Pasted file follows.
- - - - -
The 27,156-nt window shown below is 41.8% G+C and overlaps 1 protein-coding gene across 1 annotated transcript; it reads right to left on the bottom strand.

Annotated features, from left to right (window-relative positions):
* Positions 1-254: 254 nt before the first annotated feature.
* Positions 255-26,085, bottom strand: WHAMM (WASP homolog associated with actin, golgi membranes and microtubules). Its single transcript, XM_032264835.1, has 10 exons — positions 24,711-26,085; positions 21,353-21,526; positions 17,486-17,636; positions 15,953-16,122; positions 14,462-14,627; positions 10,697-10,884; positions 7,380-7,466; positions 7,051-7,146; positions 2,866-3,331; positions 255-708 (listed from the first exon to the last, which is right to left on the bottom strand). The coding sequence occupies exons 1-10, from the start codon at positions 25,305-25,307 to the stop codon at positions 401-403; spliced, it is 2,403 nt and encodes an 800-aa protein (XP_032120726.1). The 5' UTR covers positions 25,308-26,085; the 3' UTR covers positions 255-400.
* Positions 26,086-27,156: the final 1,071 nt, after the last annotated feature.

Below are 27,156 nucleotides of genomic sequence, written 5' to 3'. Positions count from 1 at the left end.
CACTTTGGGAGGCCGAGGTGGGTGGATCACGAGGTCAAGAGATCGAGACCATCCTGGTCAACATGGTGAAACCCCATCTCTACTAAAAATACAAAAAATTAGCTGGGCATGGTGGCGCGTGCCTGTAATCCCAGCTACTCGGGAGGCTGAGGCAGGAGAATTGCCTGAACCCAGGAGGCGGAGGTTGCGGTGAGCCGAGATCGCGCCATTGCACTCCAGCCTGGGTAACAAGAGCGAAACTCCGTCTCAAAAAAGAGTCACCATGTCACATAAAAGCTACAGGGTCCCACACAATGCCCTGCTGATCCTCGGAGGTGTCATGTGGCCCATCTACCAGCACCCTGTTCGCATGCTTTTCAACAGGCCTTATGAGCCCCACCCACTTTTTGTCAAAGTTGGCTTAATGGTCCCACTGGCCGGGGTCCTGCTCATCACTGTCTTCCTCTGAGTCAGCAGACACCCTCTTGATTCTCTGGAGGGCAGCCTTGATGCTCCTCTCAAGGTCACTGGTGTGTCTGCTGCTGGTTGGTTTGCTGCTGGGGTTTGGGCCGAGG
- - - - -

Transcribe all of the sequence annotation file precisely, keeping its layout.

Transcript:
The 27,156-nt window shown below is 41.8% G+C and overlaps 1 protein-coding gene across 1 annotated transcript; it reads right to left on the bottom strand.

Annotated features, from left to right (window-relative positions):
* Positions 1-254: 254 nt before the first annotated feature.
* Positions 255-26,085, bottom strand: WHAMM (WASP homolog associated with actin, golgi membranes and microtubules). Its single transcript, XM_032264835.1, has 10 exons — positions 24,711-26,085; positions 21,353-21,526; positions 17,486-17,636; positions 15,953-16,122; positions 14,462-14,627; positions 10,697-10,884; positions 7,380-7,466; positions 7,051-7,146; positions 2,866-3,331; positions 255-708 (listed from the first exon to the last, which is right to left on the bottom strand). The coding sequence occupies exons 1-10, from the start codon at positions 25,305-25,307 to the stop codon at positions 401-403; spliced, it is 2,403 nt and encodes an 800-aa protein (XP_032120726.1). The 5' UTR covers positions 25,308-26,085; the 3' UTR covers positions 255-400.
* Positions 26,086-27,156: the final 1,071 nt, after the last annotated feature.

Below are 27,156 nucleotides of genomic sequence, written 5' to 3'. Positions count from 1 at the left end.
CACTTTGGGAGGCCGAGGTGGGTGGATCACGAGGTCAAGAGATCGAGACCATCCTGGTCAACATGGTGAAACCCCATCTCTACTAAAAATACAAAAAATTAGCTGGGCATGGTGGCGCGTGCCTGTAATCCCAGCTACTCGGGAGGCTGAGGCAGGAGAATTGCCTGAACCCAGGAGGCGGAGGTTGCGGTGAGCCGAGATCGCGCCATTGCACTCCAGCCTGGGTAACAAGAGCGAAACTCCGTCTCAAAAAAGAGTCACCATGTCACATAAAAGCTACAGGGTCCCACACAATGCCCTGCTGATCCTCGGAGGTGTCATGTGGCCCATCTACCAGCACCCTGTTCGCATGCTTTTCAACAGGCCTTATGAGCCCCACCCACTTTTTGTCAAAGTTGGCTTAATGGTCCCACTGGCCGGGGTCCTGCTCATCACTGTCTTCCTCTGAGTCAGCAGACACCCTCTTGATTCTCTGGAGGGCAGCCTTGATGCTCCTCTCAAGGTCACTGGTGTGTCTGCTGCTGGTTGGTTTGCTGCTGGGGTTTGGGCCGAGG